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IUL WAYNLSVILLL iiUl.MAI.NLi
Ibuisuay Alu-i . a, January 19
tciie To Revert
To Earlier Days
TOMBSTONE, Ariz. (UP) This
Arizona town, famed as the kit
frontier of the 1880s, has under
taken a drive to restore its West
A civic committee has been set
UP to, make the fabled "town too
tough to die" the "Williamsburg
pf the West."
The committee plans to enlist
the aid of merchants in the res
toration program. Store fronts will
be restored to the 1880 mode,
wooden, sidewalks laid and adver
tising signs taken down. All over
head utility lines will be removed
and placed underground. ,
BUCK RUN'S RIGHT WAT
LAKE CITY, Fla. (AP)-A big
buck with fine head of antlers
dashed through a residential area
and straight across the county
line out of the territory where
hunters are plentiful and into
Columbia County" Game Sanctuary.
BRITISH WORK FOR INDIA
NEW DELHI. INDIA (API-
There are 277 British officers in
India's Army, Navy and Airfurce,
Defense Minister Sardar Baldev
Singh to'd the legislative assembly
About 100 British civilian officers
are also employed.
Y 'SI ,
Showing At Tho Park Thurs. & Fri.
Come to (he -I
THURSDAY and FRIDAY, Jan. 19-20
SPENCER TRACY and JAMES STEWART
SATURDAY, Jan. 21
BOBBY WATSON and JOE DEVLIN
' Be Sure And See This Thrilling Mystery
SUNDAY, Jan. 22 .
: H deep in the heart j WJ
I of AFRICA! .rsgfX
r , lift.
J ; i -
; ": J
Sydney Creenstreet, Spencer Tracy and James Steward plot a dan
gerous mission in this scene from "Malaya," M-G-M's romantic ad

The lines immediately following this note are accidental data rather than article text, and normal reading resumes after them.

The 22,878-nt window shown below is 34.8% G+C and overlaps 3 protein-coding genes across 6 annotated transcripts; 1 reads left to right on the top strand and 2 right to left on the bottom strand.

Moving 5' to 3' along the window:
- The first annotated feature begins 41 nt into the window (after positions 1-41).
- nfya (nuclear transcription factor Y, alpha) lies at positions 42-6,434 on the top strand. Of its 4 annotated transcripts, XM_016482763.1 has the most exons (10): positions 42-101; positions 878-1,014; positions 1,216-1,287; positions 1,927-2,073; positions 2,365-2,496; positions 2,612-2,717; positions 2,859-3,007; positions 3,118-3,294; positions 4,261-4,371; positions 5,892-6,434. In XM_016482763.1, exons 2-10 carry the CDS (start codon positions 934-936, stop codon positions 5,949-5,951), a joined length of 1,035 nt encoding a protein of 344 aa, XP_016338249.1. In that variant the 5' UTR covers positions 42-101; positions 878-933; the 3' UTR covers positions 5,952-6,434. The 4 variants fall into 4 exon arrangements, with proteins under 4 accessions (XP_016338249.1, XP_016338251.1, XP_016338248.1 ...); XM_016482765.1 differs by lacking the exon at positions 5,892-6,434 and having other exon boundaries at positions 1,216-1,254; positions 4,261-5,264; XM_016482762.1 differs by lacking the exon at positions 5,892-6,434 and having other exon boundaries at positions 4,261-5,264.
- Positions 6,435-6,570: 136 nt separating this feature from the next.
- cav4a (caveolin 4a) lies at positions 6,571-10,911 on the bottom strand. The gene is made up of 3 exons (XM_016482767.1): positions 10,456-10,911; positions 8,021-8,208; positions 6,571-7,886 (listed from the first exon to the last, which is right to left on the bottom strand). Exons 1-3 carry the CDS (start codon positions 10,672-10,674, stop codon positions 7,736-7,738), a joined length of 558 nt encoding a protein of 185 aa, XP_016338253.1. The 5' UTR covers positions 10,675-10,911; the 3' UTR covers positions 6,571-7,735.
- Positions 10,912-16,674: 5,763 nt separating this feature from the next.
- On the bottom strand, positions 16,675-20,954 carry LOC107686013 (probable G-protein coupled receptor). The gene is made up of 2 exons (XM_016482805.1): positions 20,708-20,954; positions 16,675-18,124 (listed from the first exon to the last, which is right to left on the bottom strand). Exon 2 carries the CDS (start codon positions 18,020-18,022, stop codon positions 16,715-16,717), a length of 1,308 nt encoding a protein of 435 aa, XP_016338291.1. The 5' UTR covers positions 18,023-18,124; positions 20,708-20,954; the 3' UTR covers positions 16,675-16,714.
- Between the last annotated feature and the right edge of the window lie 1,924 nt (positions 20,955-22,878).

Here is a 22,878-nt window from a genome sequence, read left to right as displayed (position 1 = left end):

venture drama now showing at the Park Theatre. Also starring in
the new offering are Valcntina Coitcsa, glamorous Italian actress,
John Hodiak and Lionel Barryroore.
Acting Natural Better
Than Naturally Acting
HOLLYWOOD (UP) -- A new
movie is being made on the theory
that it's better to act natural than
Nine of the 12 leading actors
are iust playing themselves. They
are giving performances, director
Fred Zinnerqiann says, that no
professional actor could touch.
The picture is "The Men," and
the non-professionals, all para
lyzed veterans, are playing para
lyzed veterans. They were chosen
from 70 who read for the parts.
"When people have lived through
experiences such as these boys
have," Zinnemann believes, "they
are much better able to show that
experience than actors who must
necessarily fake what they think
is the proper reaction."
The veterans have proved to give
better performances than trained
thesplans in scenes that call for
emotional situations taken from
their own experiences.
, Timing Wonderful
"Their sense of timing is won
derful," Zinnemann says, "and
they are helped by the fact that
the characters written are not
very much different from them
selves. ( Vlt's exciting for a director to
work with people who are relaxed
and who never criticize the lines
by' saying 'I 'don't feel it,' or 'It's
In the Stanley Kramer produc
tion Zinnemann is only repeating
an experiment he made by neces
sity then when he filmed "The
Search in Europe. He needed
young actors to play DP children,
but since he found none who could
portray real terror he used sfime
of the thousands of orphaned
children who were wandering Eu
rope and depended on his eight
year-old star, Ivan Jandl, to carry
most of the acting.
In "The Men," Marlon Brando
is in the same relation to the ac-
Showing Sun. & Mon. At The Strand
SAYS LACK OF UMl
PHILADELPHIA (API An ex-
Nazi army officer, now a student
at the University of Pennsylvania,
says Kiiier never would have start
ed war against the United States if
he had been to this country.
Hans Oehmke, 24, came to tne
United States as an exchange stu
dent under the Army Department's
re-education program. He's major
ing in comparative languages.
"This country is so big, Oehmke
says. Now i unaersianu wnai ij